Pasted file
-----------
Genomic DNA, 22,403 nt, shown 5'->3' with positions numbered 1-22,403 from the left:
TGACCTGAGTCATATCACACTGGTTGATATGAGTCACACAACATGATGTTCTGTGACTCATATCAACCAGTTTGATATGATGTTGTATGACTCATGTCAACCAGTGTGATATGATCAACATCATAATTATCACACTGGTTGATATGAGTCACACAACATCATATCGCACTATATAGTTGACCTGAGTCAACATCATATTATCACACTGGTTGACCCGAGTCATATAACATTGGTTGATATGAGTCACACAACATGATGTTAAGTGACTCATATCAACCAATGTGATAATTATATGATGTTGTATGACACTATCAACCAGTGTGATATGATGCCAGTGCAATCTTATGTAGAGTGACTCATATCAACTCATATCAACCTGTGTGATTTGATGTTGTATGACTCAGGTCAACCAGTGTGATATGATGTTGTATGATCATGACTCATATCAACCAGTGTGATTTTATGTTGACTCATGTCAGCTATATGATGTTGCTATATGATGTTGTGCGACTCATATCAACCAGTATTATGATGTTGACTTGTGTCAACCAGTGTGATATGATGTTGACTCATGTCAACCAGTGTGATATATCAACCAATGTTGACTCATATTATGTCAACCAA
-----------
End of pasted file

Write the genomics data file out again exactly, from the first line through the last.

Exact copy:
Genomic DNA, 22,403 nt, shown 5'->3' with positions numbered 1-22,403 from the left:
TGACCTGAGTCATATCACACTGGTTGATATGAGTCACACAACATGATGTTCTGTGACTCATATCAACCAGTTTGATATGATGTTGTATGACTCATGTCAACCAGTGTGATATGATCAACATCATAATTATCACACTGGTTGATATGAGTCACACAACATCATATCGCACTATATAGTTGACCTGAGTCAACATCATATTATCACACTGGTTGACCCGAGTCATATAACATTGGTTGATATGAGTCACACAACATGATGTTAAGTGACTCATATCAACCAATGTGATAATTATATGATGTTGTATGACACTATCAACCAGTGTGATATGATGCCAGTGCAATCTTATGTAGAGTGACTCATATCAACTCATATCAACCTGTGTGATTTGATGTTGTATGACTCAGGTCAACCAGTGTGATATGATGTTGTATGATCATGACTCATATCAACCAGTGTGATTTTATGTTGACTCATGTCAGCTATATGATGTTGCTATATGATGTTGTGCGACTCATATCAACCAGTATTATGATGTTGACTTGTGTCAACCAGTGTGATATGATGTTGACTCATGTCAACCAGTGTGATATATCAACCAATGTTGACTCATATTATGTCAACCAA